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Understanding the integration tests



Introduction to software integration testing in the React ecosystem with react-testing-library and jest.

Definitions and required theory

Before you read this article please make sure that you understand unit tests concepts - here you have Unit tests review.

An integration test is a type of software testing that focuses on evaluating the interactions and interdependencies between different components or modules of a software application. The primary goal of integration testing is to ensure that these individual parts of the software work together correctly as a whole, rather than just testing them in isolation.

Here are some key points to help you understand integration testing:

  • interaction points - communication of the modules, where it happens, how it happens,
  • scope - the part of the feature to check,
  • testing real-world scenarios - integration tests verify business cases, flows, whole or part of the program,
  • stubs and mocks - like in unit tests they may require stubs and mocks,
  • identification of issues - they should try to detect a real business/complete feature problems.

If you want to check the different cases and many unit, integration, and e2e tests - check the Dream stack for React dev repository.

To understand what stubs and mocks are, check the following articles: Understanding stubs in testing and Understanding mocks in testing.

Understanding the feature

Before you start writing integration tests you need to understand the whole or part of the feature that you want to cover. Without this is really hard to write bulletproof tests that will give you real value (will detect problems in your modules communication that may break your feature).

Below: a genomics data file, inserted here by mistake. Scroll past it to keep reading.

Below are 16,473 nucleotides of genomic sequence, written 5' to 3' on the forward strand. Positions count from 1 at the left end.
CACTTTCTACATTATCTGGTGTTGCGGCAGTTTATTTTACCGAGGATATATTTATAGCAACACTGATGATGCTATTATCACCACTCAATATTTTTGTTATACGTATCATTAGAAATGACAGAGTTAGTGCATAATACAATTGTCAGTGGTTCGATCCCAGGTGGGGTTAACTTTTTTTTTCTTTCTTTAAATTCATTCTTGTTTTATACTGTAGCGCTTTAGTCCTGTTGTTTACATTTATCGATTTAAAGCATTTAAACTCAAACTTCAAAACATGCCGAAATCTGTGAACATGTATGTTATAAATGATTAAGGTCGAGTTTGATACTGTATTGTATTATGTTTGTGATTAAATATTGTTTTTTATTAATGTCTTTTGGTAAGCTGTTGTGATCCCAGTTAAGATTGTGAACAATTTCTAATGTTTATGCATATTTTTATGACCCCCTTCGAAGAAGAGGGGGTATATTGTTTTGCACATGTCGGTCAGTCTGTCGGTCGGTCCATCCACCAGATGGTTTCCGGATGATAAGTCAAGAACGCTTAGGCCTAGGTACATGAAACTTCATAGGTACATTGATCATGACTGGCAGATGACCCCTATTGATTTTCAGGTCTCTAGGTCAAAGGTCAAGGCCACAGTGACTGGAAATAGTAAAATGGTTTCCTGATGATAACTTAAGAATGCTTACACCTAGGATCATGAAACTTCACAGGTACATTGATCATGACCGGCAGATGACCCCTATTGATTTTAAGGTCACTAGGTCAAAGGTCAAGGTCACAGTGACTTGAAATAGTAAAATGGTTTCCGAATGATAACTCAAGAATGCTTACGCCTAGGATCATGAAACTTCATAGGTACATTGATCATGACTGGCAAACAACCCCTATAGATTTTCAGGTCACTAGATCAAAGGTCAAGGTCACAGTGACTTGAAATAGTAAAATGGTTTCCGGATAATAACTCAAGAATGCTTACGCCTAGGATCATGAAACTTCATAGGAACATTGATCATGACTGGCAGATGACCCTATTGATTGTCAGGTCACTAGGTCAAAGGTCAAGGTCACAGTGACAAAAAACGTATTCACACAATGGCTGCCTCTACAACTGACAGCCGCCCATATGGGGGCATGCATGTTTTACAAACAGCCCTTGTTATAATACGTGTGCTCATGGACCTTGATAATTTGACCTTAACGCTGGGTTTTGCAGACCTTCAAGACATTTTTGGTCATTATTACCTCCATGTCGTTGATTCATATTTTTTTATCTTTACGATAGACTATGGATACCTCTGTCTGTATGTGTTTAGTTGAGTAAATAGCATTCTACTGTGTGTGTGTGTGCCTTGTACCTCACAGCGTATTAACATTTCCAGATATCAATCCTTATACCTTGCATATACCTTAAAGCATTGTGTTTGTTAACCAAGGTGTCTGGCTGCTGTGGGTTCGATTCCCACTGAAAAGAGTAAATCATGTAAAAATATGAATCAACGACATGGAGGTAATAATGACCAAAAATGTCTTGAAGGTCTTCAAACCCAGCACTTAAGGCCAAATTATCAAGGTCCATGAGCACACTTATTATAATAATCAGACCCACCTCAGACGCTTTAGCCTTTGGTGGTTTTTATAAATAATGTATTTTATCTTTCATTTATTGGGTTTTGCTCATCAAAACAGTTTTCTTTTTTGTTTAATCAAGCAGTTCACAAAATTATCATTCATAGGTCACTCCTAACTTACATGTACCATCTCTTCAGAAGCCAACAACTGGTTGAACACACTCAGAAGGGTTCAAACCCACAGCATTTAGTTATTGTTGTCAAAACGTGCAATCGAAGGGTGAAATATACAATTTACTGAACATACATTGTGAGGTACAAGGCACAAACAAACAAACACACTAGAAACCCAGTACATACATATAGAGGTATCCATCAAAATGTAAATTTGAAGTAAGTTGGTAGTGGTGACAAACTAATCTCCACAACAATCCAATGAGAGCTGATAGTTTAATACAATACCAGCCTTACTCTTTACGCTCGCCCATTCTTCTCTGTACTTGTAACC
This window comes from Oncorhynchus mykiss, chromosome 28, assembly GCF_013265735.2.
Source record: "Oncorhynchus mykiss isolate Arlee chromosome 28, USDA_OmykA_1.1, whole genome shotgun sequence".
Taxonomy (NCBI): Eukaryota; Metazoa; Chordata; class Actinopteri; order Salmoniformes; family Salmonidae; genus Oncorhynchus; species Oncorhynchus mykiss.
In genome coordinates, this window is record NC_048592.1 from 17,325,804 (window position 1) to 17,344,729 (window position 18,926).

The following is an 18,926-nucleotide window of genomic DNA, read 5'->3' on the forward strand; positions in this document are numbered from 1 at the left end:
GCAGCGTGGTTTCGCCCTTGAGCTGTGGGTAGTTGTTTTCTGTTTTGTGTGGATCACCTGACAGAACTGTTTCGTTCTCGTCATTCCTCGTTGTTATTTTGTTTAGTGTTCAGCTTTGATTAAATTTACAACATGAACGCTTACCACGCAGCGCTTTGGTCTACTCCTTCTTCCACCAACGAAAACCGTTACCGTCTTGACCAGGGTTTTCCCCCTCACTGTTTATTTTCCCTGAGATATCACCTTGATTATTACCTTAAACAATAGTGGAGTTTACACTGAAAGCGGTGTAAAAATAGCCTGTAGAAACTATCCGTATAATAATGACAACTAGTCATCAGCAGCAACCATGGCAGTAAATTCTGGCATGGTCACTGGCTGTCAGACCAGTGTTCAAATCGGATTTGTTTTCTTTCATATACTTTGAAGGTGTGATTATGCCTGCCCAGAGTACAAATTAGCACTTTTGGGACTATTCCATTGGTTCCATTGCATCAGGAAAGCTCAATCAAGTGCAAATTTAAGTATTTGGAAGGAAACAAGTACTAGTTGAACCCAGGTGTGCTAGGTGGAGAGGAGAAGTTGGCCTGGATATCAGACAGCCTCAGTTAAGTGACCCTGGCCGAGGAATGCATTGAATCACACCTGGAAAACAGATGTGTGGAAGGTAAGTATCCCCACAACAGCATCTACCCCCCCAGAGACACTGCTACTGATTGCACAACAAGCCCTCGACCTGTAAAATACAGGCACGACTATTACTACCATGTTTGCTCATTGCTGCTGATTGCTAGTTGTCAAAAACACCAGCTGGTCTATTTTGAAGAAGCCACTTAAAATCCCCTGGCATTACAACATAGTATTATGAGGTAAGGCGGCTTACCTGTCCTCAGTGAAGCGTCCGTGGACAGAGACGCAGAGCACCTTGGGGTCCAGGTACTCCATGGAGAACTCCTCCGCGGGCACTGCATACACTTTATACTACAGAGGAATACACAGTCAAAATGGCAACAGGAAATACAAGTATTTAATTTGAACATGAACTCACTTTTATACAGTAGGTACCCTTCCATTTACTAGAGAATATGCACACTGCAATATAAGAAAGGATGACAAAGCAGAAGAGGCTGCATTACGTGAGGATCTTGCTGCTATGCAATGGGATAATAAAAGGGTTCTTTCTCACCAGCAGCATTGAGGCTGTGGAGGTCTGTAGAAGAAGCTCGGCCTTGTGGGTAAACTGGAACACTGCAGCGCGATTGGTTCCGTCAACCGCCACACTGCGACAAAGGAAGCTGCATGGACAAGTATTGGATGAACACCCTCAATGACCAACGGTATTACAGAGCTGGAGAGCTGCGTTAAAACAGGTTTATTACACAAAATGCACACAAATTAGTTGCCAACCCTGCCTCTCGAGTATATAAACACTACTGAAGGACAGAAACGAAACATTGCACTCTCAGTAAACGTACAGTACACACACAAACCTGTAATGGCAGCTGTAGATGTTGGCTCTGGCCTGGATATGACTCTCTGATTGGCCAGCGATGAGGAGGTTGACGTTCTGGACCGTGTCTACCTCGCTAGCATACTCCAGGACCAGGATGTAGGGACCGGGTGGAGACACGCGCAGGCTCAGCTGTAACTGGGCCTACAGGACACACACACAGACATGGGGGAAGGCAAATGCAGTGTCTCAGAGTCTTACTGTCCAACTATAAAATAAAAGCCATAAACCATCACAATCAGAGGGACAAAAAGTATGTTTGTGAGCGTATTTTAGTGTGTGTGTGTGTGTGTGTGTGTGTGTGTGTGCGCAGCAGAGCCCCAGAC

So, let's introduce our feature - the sign-in one.

Yea, again this repetitive concept but it's really great to show how integration tests work.


The demo of sign-in feature

Let's forget about implementation and focus on parts that are worthy to cover.

  1. Is the loader shown and the submit button is disabled during submission?
  2. Is an alert with an error displayed when credentials are wrong or another server error occurs?
  3. Is an alert with success displayed when the user is signed in?

The current implementation of sign-in

There is no need to deep dive into each module that we're using here - the most important part is that we are relying on other modules. In the example below, we're using Zustand stores, some actions, presentational components, and simple models.

If you want to understand the Zustand a little bit more, I recommend following 🥇 Comparing Redux with Zustand for state management in React article.


It's a typical scenario. The business state is outside of React ecosystem (implemented with Zustand), we have some dummy presentational components imported from design system library, and we're using custom hooks and other utils.

I skipped the implementation of other modules... Why I did that? Because in integration tests, they should be just black boxes for us. We shouldn't know "how they are implemented", but we need to focus on what are they offering to our consumer code - in this example SignInForm component.